4 Things You May Not Have Known About Rastafari


My son said he had the soul of a Rasta. I’ve wondered in his sixteen year old mind what that really meant to him. We never really discussed his core relationship with being a Rastafari and to be truthful, I wrote the whole thing off to a phase. But in Brandon’s honor, since his death, I have chosen to learn as much about the Rastafari movement as I can.

The religion of Rastafari was inspired around a modern day “Savior” in the physical form of Haile Selassie I. The initial inception of the religion was at the turn of the twentieth century, when a prophesy by Marcus Garvey announced that a new black king would reign in an African country.

In the 1930s, the Ethiopian Emperor was seen by many as the second coming of Christ. And even if Emperor Selassie was not recognized as the universal second coming, he was a savior in the eyes of the people of his country. Selassie knew that Ethiopia was richly endowed with an abundance of natural mineral springs. Using deep well drilling and water filtration to exploit the natural riches and drive them back into the welfare of the country was one of the Emperor’s greatest endeavors. He understood that water was the life-blood of his country.

Haile Selassie’s name before his coronation as Emperor of Ethiopia was Tafari Makonnen. Ras was a title given him, which translates to “head” and would be the same as Prince or Chief. Tafari means one who is revered. Combining the derivatives of Ras and Tafari, the designation Rastafari was born, and a follower is a Rastafari. It is a highly misunderstood religion. Here are a few facts I’ve discovered in learning more about what my son already knew.

Smoking The Ganja
While Ganja is regarded as an avenue to spiritual enlightenment for many Rastafari, it is not used by all devotees. Weed is an optional source of sacrament, and not a required practice. Like most things around marijuana, it was given a lot of attention by the media once it was discovered to be an element used by Rasta followers, but it is not at center stage by all Rastafari.

The Ital Diet
The body is treated as a sacred vessel and a Rastafari’s diet consists of live foods. Processed foods are strictly avoided, and the more life a food has when ingested the better for the vitality of the body. The word Ital comes from vital. Red meat is seen as something that rots in the body, and some won’t even eat dairy. Fish is sanctioned by the Christian Bible so including fish for most is OK. Their main point is to eat foods that are simple, natural and good for you.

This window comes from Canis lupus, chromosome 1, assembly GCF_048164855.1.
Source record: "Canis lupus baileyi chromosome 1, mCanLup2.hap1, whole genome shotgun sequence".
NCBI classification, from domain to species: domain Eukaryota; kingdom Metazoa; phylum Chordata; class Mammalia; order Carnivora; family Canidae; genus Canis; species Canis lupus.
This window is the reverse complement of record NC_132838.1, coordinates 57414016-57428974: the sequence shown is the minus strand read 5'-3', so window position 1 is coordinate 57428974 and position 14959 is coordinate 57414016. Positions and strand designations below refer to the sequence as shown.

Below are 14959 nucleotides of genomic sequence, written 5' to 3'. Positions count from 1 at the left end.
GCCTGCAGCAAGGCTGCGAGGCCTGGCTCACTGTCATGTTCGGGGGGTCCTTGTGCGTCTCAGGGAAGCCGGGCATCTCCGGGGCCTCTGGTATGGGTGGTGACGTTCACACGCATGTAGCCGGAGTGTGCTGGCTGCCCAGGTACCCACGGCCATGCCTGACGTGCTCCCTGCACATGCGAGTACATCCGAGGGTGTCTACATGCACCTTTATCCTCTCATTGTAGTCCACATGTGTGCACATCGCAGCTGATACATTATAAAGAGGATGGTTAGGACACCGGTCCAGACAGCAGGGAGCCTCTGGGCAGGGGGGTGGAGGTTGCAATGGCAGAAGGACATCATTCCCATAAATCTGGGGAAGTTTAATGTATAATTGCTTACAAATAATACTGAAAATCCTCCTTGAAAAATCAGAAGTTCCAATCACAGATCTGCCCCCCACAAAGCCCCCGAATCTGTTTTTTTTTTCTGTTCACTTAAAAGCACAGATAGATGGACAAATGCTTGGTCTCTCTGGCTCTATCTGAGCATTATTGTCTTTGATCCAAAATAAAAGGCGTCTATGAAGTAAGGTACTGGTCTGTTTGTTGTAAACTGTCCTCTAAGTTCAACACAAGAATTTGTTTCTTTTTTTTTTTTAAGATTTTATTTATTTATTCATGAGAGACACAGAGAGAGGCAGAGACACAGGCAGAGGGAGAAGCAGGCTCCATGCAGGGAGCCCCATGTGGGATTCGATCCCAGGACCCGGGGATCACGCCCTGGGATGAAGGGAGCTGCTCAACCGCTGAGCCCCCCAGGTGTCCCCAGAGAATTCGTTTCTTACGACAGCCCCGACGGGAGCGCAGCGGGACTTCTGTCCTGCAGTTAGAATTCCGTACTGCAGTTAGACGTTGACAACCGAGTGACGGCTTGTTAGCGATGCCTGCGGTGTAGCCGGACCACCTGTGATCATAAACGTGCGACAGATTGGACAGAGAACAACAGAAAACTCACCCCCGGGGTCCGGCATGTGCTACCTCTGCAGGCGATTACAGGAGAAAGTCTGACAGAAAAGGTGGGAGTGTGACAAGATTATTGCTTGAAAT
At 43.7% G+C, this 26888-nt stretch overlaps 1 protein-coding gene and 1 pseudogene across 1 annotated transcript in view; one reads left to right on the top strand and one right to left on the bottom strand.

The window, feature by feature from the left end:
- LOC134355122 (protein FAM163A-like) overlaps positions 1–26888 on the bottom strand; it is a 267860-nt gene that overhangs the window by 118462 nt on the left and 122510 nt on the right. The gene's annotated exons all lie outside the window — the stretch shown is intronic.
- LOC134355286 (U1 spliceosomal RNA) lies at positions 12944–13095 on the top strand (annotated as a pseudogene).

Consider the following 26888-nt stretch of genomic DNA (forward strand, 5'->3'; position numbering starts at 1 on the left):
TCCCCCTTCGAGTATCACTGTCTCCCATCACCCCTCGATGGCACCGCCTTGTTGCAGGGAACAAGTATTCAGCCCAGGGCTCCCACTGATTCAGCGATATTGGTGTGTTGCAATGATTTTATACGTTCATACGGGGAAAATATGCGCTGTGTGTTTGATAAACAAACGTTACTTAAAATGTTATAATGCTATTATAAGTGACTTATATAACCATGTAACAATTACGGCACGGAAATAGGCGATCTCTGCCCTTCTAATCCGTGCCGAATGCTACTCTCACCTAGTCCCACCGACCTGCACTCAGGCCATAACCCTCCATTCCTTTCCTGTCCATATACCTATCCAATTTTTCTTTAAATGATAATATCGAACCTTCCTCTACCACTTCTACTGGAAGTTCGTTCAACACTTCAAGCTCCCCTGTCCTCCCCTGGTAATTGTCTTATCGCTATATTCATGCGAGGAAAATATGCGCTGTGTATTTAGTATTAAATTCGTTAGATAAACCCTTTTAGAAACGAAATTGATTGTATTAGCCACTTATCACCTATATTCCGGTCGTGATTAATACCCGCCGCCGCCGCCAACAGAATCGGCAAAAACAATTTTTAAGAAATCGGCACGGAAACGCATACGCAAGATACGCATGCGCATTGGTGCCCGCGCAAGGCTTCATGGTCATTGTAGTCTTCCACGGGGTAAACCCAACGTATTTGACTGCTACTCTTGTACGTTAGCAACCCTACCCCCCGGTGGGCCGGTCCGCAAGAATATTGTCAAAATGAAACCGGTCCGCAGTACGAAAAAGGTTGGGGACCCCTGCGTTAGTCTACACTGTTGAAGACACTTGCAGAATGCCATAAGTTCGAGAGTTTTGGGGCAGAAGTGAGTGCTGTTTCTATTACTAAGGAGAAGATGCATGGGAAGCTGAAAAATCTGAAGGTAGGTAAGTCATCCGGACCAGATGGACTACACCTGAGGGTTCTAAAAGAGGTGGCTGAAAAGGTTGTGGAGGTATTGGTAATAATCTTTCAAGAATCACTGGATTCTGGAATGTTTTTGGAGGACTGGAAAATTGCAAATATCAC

Long Hair
Rastafari let their hair grow long as a way to avoid tainting it with anything unnatural. You will not find processed shampoos, dyes, creams or sprays in the home of a Rasta. The body is considered a temple and care of the temple includes the natural process of letting their hair grow.

The Evils of Babylon
While most western cultures have been accepted, not all aspects of those societies are welcome. Since most of the followers of Rastafari are decedents of the African slave trade they spiritually rebel against the cultural standards of the rich. The Babylonian system is seen as corrupt and oppressive. Through the Rastafari religion the people are able to take back their identity and live freely through their own culture. The well know musician, songwriter and entertainer Bob Marley’s last words on his deathbed to his son, Ziggy were “Money can’t buy life.”

There is so much more to this religion than the world has let themselves know. I am grateful to my son for opening my eyes to another scene being played out by the human spirit. Sure being a Rasta not for everyone, but it doesn’t have to be. It is a blessing for some, and that is what matters most.

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